Is Forgiveness Key For Perpetual Friendship?
Whenever I read Frank Kwagmore's (though it's mistakenly attributed to six different people belonging to different eras) famous line: It's easier to forgive an enemy than to forgive a friend, I begin to think deeply. Why it's difficult to forgive a friend or someone close to you than to forgive a foe. There are no emotions, strings and expectations attached to your enemy. You forgive him because you were prepared to get a raw deal from him. His wrongdoings are never bolts from the blue. But nothing untoward was expected of your friend. Anything unexpected therefore, hurts the most.
When Julius Caesar was stabbed by a band of conspirators and he saw the last blow come from Brutus, the dying Caesar cried, " Et tu Brutus!!" (You too, Brutus!!). This is not a poignant imagination of the great Shakespeare. The almost invincible Roman emperor indeed felt betrayed by his friend Brutus' treachery. " The stab caused by a friend's perfidy is much stronger than all the stabs caused by swords and spears," wrote Edward Gibbon in his masterpiece, " Rise and fall of Roman Empire."
Currently, I'm reading Bhutto's security officer Colonel Rafi-ud-Din's " Bhutto ke aakhri 323 din " (The last 323 days of Zulfikar Ali Bhutto, Pakistan, 2005) in Urdu. Bhutto could never forgive Gen Zia because Zia was known for his unctuous devotion to Bhutto and was made a General, bypassing four senior and very able Lt. Generals, one of them was Lt. Gen Muhammad Moin Ashraf. Bhutto wrote in his book " If I'm assassinated " that it was a 'friend's' cunningness and knavery, he could never come to terms with. " My friend became a fiend," wrote Bhutto. The 'friend' was obviously General Zia Ul Haq. It's not just with friends, whenever anyone close to us does some harm, we get upset.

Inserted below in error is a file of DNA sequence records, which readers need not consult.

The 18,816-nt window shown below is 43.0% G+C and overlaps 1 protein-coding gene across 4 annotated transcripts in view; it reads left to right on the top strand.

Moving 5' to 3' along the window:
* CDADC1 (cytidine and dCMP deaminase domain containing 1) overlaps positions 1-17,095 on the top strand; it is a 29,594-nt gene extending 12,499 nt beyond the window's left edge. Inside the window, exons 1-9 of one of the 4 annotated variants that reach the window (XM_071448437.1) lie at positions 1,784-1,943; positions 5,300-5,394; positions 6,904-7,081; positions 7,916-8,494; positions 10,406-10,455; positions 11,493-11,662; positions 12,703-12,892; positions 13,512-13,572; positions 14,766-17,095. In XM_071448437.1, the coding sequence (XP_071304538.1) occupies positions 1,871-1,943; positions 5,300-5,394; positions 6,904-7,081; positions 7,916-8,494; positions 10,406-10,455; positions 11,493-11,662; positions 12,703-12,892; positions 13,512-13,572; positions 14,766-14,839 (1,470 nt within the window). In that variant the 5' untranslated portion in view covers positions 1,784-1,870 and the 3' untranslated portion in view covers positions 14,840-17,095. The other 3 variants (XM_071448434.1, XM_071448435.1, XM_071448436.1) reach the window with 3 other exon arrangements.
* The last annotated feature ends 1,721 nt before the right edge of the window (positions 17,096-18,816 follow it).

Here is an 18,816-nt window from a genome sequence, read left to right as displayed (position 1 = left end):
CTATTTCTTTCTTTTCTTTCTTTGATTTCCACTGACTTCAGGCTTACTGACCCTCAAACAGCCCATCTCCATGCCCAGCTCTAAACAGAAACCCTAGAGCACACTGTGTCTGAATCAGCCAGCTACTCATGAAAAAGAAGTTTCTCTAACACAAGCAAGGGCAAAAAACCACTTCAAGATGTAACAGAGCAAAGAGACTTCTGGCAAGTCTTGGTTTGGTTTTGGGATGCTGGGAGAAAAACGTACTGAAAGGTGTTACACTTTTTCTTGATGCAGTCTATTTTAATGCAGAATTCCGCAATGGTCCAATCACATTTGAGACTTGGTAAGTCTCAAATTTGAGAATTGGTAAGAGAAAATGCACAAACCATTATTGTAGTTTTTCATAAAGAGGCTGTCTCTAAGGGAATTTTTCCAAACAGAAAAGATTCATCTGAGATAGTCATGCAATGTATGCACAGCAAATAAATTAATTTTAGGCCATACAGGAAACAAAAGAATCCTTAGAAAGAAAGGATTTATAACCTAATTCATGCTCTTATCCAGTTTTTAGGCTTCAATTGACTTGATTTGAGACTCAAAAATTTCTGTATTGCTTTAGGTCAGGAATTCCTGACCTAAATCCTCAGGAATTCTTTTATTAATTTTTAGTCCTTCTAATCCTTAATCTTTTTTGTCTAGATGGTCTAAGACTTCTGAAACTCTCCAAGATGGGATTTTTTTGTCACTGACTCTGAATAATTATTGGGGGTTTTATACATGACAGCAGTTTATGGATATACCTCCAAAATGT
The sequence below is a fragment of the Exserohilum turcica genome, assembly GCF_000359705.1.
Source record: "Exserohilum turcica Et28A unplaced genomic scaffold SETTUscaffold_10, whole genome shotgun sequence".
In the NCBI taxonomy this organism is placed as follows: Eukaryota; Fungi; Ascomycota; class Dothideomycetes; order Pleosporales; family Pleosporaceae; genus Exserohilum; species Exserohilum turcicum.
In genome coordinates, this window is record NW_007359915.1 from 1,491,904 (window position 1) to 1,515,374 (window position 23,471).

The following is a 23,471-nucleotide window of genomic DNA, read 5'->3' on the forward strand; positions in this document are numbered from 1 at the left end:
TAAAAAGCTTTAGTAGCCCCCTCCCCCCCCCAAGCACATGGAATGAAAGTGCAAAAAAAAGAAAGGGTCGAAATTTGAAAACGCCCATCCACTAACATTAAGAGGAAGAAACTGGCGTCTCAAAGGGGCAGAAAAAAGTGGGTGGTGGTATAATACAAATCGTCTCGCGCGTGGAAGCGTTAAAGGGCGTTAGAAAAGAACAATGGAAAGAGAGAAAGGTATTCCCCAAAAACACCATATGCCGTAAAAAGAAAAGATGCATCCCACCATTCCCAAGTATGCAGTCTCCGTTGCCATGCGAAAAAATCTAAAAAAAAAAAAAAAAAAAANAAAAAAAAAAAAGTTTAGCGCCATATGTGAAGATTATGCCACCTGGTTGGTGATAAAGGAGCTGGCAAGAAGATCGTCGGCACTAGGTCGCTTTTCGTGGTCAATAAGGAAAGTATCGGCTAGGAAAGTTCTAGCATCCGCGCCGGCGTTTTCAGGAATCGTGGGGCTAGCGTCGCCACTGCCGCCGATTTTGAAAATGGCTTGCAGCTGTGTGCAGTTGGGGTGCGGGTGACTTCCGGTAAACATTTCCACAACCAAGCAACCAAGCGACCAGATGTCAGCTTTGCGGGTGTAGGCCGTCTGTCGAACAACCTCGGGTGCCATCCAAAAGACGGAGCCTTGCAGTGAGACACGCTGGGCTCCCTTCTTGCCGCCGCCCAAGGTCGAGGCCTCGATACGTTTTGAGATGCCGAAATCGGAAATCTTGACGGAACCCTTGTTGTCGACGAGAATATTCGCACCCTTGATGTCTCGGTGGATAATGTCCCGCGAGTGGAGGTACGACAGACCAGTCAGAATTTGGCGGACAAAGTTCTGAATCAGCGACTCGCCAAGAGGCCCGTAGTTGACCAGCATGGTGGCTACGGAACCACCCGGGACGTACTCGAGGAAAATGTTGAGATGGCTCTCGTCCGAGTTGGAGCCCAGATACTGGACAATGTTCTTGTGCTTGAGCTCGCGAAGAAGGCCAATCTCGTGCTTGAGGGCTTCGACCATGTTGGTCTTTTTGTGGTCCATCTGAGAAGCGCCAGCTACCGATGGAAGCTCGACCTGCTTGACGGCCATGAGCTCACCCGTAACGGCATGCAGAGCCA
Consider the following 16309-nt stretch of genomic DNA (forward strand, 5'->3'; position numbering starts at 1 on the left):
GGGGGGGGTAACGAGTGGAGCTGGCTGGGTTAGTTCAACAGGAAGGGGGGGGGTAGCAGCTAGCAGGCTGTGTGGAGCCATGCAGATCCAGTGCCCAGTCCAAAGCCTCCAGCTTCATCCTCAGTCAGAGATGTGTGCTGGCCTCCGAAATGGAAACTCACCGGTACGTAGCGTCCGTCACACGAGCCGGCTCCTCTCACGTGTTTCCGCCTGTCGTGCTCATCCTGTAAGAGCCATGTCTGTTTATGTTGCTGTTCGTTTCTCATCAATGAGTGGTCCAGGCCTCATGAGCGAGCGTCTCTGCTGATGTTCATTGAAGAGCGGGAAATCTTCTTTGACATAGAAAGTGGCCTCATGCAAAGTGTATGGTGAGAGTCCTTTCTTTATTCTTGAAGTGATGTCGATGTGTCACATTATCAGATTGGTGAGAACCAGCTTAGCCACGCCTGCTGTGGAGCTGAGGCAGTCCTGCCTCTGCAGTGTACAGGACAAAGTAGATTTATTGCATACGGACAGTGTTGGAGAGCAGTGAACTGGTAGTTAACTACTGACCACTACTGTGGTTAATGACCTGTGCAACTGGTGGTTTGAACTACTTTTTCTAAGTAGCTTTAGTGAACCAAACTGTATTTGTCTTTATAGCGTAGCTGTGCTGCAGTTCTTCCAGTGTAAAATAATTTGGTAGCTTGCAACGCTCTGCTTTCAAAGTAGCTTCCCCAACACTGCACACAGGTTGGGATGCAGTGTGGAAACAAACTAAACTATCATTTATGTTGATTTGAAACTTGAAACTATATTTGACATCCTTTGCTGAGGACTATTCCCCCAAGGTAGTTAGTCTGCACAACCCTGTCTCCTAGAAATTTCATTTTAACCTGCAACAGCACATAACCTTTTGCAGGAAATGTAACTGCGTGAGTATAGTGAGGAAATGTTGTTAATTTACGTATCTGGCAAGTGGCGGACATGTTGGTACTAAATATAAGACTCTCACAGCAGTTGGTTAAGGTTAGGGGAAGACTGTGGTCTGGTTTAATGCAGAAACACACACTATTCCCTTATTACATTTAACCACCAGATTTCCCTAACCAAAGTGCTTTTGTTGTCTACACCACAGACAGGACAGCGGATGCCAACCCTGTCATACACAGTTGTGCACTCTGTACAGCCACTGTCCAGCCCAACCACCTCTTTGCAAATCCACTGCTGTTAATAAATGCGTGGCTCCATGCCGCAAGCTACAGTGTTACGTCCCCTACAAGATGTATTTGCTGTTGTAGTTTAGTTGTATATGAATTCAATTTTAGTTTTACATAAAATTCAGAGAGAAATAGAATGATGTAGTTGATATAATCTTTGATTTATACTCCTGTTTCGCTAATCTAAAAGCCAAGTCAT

Something inside us rankles, if not revolts. Reconciliation with a harsh truth is always very difficult. That's the reason, when your beloved finds someone else or cheats you, you can never forgive him/her, however liberal you may be. But when your ex goes around with someone, you don't care. Where there's love, there's trust and where there's trust, there's always an in-built and intrinsic endeavour to keep it alive. When this trust is dented, you feel shattered and never wholeheartedly forgive the person who you once thought to be your alter-ego.
Despite our ostensible attitude of not being affected or hurt by anyone and anything, we are all very much human and humane. Jesus may have forgiven Judas Escariot, one of his twelve apostles, who prostituted his conscience for 30 gold coins, we lesser mortals can never. Forgiving a friend leaves something unfulfilled and unresolved. There stays a lump in the throat that can never be swallowed. It keeps rankling and gnawing. To round it off with Qateel Shifai's aposite couplet, 'Dost ki bewafai hoti hai shadeed/Dushman se toh karte hi hain ye ummeed' (Harm may come from an enemy is a given/But one's shattered and shell-shocked, when a friend does the same).